ROUNDABLE (The Rotunda, Winterthur) Open to the public
Ritchie Garrison, University of Delaware, Professor and Director of Winterthur Program of American Material Culture
Michael Leja, University of Pennsylvania, James and Nan Wagner Farquhar Professor of History of Art
Partha Mitter, University of Sussex, Professor of History of Art, emeritus
Alexandra Munroe, Guggenheim Museum, Samsung Senior Curator of Asian Art and Senior Advisor of Global Arts
Nasser Rabbat, Massachusetts Institute of Technology, Professor and Director of the MIT Aga Khan Program in Islamic Architecture
Vimalin Rujivacharakul, University of Delaware, Associate Professor of History of Art and Architecture, and Tsinghua University, Visiting Professor, 2018-2021

October 13-14
Symposium (Copeland Hall, Winterthur) Open to the public

Each presentation team consists of two presenters who have been working together on a collaborative project.
Team Cloth
Giorgio Riello, University of Warwick, Professor of Global History and Culture
Linda Eaton, John L. & Marjorie P. McGraw Director of Collections and Senior Curator of Textile, Winterthur Museum, Garden & Library

Team Dislocation
Darielle Mason, Stell Kramrisch Curator of Indian and Himalayan Art, Philadelphia Museum of Art,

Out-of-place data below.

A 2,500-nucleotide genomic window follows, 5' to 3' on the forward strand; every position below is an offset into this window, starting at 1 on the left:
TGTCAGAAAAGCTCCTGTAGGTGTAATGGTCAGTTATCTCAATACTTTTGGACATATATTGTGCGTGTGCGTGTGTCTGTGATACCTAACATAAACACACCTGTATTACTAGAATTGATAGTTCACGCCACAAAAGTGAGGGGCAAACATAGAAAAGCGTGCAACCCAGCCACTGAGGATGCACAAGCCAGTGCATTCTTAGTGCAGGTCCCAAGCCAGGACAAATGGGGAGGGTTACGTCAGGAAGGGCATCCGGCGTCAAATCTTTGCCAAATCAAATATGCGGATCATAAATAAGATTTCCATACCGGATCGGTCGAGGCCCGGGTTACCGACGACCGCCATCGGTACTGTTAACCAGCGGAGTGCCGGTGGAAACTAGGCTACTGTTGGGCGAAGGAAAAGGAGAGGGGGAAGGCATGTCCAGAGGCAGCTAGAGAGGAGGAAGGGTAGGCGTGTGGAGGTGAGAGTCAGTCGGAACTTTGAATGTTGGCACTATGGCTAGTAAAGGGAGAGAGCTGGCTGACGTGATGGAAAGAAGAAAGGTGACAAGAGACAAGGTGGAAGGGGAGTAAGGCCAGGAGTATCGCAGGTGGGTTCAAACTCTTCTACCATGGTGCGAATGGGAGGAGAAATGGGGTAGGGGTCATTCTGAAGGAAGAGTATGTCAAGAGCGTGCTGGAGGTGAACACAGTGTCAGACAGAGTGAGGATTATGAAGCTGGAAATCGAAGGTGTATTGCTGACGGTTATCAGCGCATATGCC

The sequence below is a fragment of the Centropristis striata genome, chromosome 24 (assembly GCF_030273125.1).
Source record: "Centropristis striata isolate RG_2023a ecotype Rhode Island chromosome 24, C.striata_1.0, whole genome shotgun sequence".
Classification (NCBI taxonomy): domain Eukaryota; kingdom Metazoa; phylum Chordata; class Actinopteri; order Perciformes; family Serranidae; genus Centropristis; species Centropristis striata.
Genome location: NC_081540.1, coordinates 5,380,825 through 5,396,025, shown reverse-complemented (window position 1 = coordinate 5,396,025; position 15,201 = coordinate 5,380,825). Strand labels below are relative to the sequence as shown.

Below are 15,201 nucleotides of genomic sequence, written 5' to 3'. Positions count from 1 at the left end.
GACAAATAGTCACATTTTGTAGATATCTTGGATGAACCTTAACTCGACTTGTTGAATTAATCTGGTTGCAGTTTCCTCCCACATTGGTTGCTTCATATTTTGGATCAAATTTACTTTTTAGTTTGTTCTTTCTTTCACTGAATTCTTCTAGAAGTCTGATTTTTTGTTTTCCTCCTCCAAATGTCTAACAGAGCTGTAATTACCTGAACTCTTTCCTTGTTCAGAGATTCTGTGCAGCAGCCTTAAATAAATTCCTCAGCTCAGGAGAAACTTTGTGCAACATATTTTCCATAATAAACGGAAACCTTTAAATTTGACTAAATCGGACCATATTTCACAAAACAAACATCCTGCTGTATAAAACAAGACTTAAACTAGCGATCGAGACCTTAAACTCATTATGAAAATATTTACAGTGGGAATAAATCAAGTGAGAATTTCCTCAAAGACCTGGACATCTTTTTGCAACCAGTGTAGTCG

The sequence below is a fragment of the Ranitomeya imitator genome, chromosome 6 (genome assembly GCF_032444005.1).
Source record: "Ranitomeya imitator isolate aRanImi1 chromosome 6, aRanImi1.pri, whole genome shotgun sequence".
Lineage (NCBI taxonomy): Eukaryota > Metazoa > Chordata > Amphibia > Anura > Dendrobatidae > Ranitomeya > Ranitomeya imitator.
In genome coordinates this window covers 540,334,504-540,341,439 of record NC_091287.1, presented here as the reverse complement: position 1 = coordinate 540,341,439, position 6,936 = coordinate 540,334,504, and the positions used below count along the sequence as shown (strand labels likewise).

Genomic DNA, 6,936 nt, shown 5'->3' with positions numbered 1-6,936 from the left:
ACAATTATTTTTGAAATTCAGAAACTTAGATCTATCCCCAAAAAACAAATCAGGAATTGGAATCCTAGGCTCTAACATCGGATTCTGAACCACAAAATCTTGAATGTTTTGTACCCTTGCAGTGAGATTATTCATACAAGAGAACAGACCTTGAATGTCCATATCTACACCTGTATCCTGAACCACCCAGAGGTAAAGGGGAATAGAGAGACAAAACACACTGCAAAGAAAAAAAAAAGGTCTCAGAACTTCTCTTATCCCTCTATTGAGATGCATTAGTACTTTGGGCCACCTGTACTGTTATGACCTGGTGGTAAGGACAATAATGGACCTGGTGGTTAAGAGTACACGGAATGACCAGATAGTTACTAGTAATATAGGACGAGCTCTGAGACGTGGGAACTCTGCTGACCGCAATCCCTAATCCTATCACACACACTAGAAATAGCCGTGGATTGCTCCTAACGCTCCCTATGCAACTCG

Asma Naeem, Chief Curator, Baltimore Museum of Art

Team Eco-Aesthetics
Edward Cooke, Charles F. Montgomery Professor of American Decorative Arts, Yale University,
Dorothy Ko, Professor and Chair, Department of History, Barnard College

Team Flow
Jens Baumgarten, Professor, Universidade Federal de São Paulo
Dennis Carr, Carolyn and Peter Lynch Curator of American Decorative Arts and Sculpture, Museum of Fine Arts, Boston

Team Fusion
Forrest McGill, Wattis Senior Curator of South and Southeast Asian Art and Director of the Research Institute for Asian Art, Asian Art Museum of San Francisco
Medill Harvey, Curator of American Decorative Arts and the Henry R. Luce Center for the Study of American Art, Metropolitan Museum of Art

Team Screen
Catharine Roeber, Assistant Professor of American Material Culture and Chief Editor of Winterthur Portfolio, Winterthur Museum, Garden & Library
Marco Musillo, Senior Research Associate, Kunsthistorisches Institut in Florenz

Team Shiny
Karina Corrigan, H. A. Crosby Forbes Curator of Asian Export Art, Peabody Essex Museum
Femke Diercks, Head of Decorative Arts Department, Rijksmuseum

Team Taste
Greg Landrey, Head of Academic Program, Winterthur Museum, Garden & Library
Liu Chang, Associate Professor, Tsinghua University and Director of the Craft Project, the Palace Museum, Beijing, China

Team Translation
Lee Glaser, Director and Chief curator, Lunder Institute, Colby College
Stacey Pierson, Senior Lecturer, School of Oriental and African Studies, University of London